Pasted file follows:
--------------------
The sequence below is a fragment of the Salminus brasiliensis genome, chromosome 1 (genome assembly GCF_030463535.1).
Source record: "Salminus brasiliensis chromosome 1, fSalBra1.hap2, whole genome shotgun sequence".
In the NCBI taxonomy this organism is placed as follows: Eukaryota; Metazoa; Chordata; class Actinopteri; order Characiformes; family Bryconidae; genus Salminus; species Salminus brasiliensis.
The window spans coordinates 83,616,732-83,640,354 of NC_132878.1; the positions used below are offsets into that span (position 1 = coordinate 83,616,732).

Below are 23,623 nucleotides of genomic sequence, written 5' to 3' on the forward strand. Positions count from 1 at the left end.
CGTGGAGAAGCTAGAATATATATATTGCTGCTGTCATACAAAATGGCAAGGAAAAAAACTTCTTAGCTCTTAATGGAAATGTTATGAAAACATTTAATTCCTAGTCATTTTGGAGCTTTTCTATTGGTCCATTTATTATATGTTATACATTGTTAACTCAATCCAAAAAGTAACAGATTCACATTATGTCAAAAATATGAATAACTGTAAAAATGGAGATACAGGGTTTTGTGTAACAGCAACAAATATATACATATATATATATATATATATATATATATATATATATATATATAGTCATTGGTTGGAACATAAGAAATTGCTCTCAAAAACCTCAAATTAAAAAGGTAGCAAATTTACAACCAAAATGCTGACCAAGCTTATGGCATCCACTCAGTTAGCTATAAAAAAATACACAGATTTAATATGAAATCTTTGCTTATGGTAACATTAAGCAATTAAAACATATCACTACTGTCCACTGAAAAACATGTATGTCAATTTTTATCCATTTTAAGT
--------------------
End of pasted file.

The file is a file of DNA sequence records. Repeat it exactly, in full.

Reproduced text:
The sequence below is a fragment of the Salminus brasiliensis genome, chromosome 1 (genome assembly GCF_030463535.1).
Source record: "Salminus brasiliensis chromosome 1, fSalBra1.hap2, whole genome shotgun sequence".
In the NCBI taxonomy this organism is placed as follows: Eukaryota; Metazoa; Chordata; class Actinopteri; order Characiformes; family Bryconidae; genus Salminus; species Salminus brasiliensis.
The window spans coordinates 83,616,732-83,640,354 of NC_132878.1; the positions used below are offsets into that span (position 1 = coordinate 83,616,732).

Below are 23,623 nucleotides of genomic sequence, written 5' to 3' on the forward strand. Positions count from 1 at the left end.
CGTGGAGAAGCTAGAATATATATATTGCTGCTGTCATACAAAATGGCAAGGAAAAAAACTTCTTAGCTCTTAATGGAAATGTTATGAAAACATTTAATTCCTAGTCATTTTGGAGCTTTTCTATTGGTCCATTTATTATATGTTATACATTGTTAACTCAATCCAAAAAGTAACAGATTCACATTATGTCAAAAATATGAATAACTGTAAAAATGGAGATACAGGGTTTTGTGTAACAGCAACAAATATATACATATATATATATATATATATATATATATATATATATATATATAGTCATTGGTTGGAACATAAGAAATTGCTCTCAAAAACCTCAAATTAAAAAGGTAGCAAATTTACAACCAAAATGCTGACCAAGCTTATGGCATCCACTCAGTTAGCTATAAAAAAATACACAGATTTAATATGAAATCTTTGCTTATGGTAACATTAAGCAATTAAAACATATCACTACTGTCCACTGAAAAACATGTATGTCAATTTTTATCCATTTTAAGT